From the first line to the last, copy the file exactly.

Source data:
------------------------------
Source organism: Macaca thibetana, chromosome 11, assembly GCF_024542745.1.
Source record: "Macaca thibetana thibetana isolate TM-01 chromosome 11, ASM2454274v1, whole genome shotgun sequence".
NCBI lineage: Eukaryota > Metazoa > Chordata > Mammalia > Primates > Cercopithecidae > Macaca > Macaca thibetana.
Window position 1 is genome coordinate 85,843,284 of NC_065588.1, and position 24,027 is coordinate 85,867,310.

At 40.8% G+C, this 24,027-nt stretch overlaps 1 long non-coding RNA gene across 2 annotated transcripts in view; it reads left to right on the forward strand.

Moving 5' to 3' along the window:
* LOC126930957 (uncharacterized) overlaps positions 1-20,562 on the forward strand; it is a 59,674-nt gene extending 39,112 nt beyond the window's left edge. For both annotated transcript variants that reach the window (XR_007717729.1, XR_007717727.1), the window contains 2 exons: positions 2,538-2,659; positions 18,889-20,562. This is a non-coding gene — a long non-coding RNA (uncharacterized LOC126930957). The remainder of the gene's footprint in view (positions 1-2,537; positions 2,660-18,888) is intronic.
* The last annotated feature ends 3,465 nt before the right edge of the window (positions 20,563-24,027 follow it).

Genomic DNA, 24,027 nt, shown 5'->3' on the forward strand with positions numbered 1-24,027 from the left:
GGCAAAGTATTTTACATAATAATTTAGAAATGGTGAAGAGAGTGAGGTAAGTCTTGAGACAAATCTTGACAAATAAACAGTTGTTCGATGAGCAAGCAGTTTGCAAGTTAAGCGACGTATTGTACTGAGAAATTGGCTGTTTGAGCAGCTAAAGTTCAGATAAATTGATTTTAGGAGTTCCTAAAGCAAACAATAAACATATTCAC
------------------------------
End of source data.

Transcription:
Source organism: Macaca thibetana, chromosome 11, assembly GCF_024542745.1.
Source record: "Macaca thibetana thibetana isolate TM-01 chromosome 11, ASM2454274v1, whole genome shotgun sequence".
NCBI lineage: Eukaryota > Metazoa > Chordata > Mammalia > Primates > Cercopithecidae > Macaca > Macaca thibetana.
Window position 1 is genome coordinate 85,843,284 of NC_065588.1, and position 24,027 is coordinate 85,867,310.

At 40.8% G+C, this 24,027-nt stretch overlaps 1 long non-coding RNA gene across 2 annotated transcripts in view; it reads left to right on the forward strand.

Moving 5' to 3' along the window:
* LOC126930957 (uncharacterized) overlaps positions 1-20,562 on the forward strand; it is a 59,674-nt gene extending 39,112 nt beyond the window's left edge. For both annotated transcript variants that reach the window (XR_007717729.1, XR_007717727.1), the window contains 2 exons: positions 2,538-2,659; positions 18,889-20,562. This is a non-coding gene — a long non-coding RNA (uncharacterized LOC126930957). The remainder of the gene's footprint in view (positions 1-2,537; positions 2,660-18,888) is intronic.
* The last annotated feature ends 3,465 nt before the right edge of the window (positions 20,563-24,027 follow it).

Genomic DNA, 24,027 nt, shown 5'->3' on the forward strand with positions numbered 1-24,027 from the left:
GGCAAAGTATTTTACATAATAATTTAGAAATGGTGAAGAGAGTGAGGTAAGTCTTGAGACAAATCTTGACAAATAAACAGTTGTTCGATGAGCAAGCAGTTTGCAAGTTAAGCGACGTATTGTACTGAGAAATTGGCTGTTTGAGCAGCTAAAGTTCAGATAAATTGATTTTAGGAGTTCCTAAAGCAAACAATAAACATATTCAC